Hector and the Search for Happiness

Produced: United Kingdom, 2014

The film charts the journey of Hector, a slightly depressed, London-based psychiatrist who travels to ‘generic’ China, Tibet, Africa and Los Angeles in order to find out what makes other people happy. Throughout his journey, he jots down his realisations in memorable maxims, such as, ‘Avoiding unhappiness is not the road to happiness’ and ‘Happiness is being loved for who you are’ that serve as take-away lessons in life for the spectator and are handwritten across the screen. One of the destinations of Hector’s journey is a remote Tibetan monastery, perched on the edge of a steep mountain high up in the Himalayas and reminiscent of the convent in Black Narcissus (Michael Powell and Emeric Pressburger, 1947)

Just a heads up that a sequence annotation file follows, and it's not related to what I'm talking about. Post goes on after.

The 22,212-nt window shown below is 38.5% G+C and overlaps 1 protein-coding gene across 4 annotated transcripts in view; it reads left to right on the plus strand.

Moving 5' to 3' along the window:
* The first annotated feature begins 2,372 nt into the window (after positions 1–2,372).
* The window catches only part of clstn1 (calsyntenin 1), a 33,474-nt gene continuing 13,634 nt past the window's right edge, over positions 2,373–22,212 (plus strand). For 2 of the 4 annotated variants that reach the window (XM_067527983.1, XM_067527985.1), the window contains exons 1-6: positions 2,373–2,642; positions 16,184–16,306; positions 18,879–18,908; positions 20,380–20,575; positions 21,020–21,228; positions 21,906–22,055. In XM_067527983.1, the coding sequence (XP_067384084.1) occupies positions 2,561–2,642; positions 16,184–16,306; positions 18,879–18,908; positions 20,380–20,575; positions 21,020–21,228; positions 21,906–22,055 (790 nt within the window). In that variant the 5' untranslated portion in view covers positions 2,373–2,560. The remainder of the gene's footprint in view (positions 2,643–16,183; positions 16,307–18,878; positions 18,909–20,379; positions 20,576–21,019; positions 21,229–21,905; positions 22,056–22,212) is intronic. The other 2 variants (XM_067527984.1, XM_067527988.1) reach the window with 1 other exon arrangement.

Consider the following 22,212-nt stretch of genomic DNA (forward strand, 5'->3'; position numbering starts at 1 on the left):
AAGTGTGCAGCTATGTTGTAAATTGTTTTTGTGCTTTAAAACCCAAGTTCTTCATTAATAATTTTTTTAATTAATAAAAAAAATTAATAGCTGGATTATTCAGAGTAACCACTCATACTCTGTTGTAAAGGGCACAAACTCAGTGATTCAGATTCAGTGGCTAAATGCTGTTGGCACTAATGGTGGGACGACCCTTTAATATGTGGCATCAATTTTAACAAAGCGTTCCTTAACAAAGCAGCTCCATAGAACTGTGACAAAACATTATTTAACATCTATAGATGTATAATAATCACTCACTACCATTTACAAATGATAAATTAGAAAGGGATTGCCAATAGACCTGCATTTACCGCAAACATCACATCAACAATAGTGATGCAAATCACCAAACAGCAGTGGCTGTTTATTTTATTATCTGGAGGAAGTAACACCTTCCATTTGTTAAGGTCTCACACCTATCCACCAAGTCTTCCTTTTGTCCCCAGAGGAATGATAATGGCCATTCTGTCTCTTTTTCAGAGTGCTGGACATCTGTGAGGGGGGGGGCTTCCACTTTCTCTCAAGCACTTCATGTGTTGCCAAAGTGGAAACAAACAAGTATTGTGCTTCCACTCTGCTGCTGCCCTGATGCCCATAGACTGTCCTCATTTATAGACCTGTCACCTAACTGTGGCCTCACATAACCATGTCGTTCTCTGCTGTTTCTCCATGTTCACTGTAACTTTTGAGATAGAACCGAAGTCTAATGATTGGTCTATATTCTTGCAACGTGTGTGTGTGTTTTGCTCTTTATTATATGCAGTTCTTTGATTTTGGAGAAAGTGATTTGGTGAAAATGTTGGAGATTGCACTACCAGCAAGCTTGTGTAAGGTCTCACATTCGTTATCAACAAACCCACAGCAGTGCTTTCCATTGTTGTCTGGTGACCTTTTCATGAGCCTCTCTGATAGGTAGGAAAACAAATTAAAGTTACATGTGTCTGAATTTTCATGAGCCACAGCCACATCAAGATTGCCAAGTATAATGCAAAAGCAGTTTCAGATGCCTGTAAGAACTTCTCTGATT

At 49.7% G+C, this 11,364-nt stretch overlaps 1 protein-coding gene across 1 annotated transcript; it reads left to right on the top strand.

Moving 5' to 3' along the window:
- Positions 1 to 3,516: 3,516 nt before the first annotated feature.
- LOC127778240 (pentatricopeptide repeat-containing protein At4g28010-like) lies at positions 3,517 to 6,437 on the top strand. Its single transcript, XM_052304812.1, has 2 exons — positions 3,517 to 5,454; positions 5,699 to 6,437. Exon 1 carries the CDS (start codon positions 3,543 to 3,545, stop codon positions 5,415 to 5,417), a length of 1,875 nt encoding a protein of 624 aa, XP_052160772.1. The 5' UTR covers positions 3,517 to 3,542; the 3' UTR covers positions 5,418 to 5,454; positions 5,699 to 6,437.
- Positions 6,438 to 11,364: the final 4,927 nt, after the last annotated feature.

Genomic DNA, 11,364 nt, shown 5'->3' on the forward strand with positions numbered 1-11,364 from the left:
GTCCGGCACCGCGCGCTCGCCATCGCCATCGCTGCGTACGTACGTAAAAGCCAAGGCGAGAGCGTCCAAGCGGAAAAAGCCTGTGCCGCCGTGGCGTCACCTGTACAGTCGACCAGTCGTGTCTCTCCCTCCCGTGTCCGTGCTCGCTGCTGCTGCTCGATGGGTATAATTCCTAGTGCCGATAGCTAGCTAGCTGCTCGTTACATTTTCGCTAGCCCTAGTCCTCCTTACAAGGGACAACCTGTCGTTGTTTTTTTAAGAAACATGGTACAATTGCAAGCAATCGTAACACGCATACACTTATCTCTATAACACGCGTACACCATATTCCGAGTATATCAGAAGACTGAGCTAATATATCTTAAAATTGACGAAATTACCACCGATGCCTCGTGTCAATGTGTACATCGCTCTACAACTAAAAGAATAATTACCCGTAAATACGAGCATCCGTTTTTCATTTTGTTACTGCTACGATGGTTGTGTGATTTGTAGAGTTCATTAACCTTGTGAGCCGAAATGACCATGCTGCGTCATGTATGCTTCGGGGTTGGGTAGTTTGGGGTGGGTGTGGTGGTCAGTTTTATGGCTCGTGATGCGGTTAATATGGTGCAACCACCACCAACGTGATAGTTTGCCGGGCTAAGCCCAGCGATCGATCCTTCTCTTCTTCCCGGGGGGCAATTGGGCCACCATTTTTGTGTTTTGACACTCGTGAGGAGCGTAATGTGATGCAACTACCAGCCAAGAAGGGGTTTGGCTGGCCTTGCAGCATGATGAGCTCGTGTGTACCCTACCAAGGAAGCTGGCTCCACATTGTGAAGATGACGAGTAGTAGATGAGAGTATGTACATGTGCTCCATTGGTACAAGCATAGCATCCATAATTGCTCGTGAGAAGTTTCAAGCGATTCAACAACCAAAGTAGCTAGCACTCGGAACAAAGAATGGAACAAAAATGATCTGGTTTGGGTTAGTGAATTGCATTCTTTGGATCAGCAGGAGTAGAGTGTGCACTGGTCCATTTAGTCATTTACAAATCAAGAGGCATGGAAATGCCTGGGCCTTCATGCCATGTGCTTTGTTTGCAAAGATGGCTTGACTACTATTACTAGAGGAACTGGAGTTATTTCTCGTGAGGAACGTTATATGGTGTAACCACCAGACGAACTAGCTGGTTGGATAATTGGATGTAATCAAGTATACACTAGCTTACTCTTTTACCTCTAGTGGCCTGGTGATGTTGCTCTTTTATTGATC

Hector meets some inspiring teachers on his world-wide quest for happiness, including a Tibetan monk and a vivacious African woman, but whether these encounters actually invert the hierarchies underpinning the colonial contact and the civilising mission, is questionable. Hector himself is portrayed as childlike.Therefore, his encounter with the infantilised exotic Other is more like a meeting between equals

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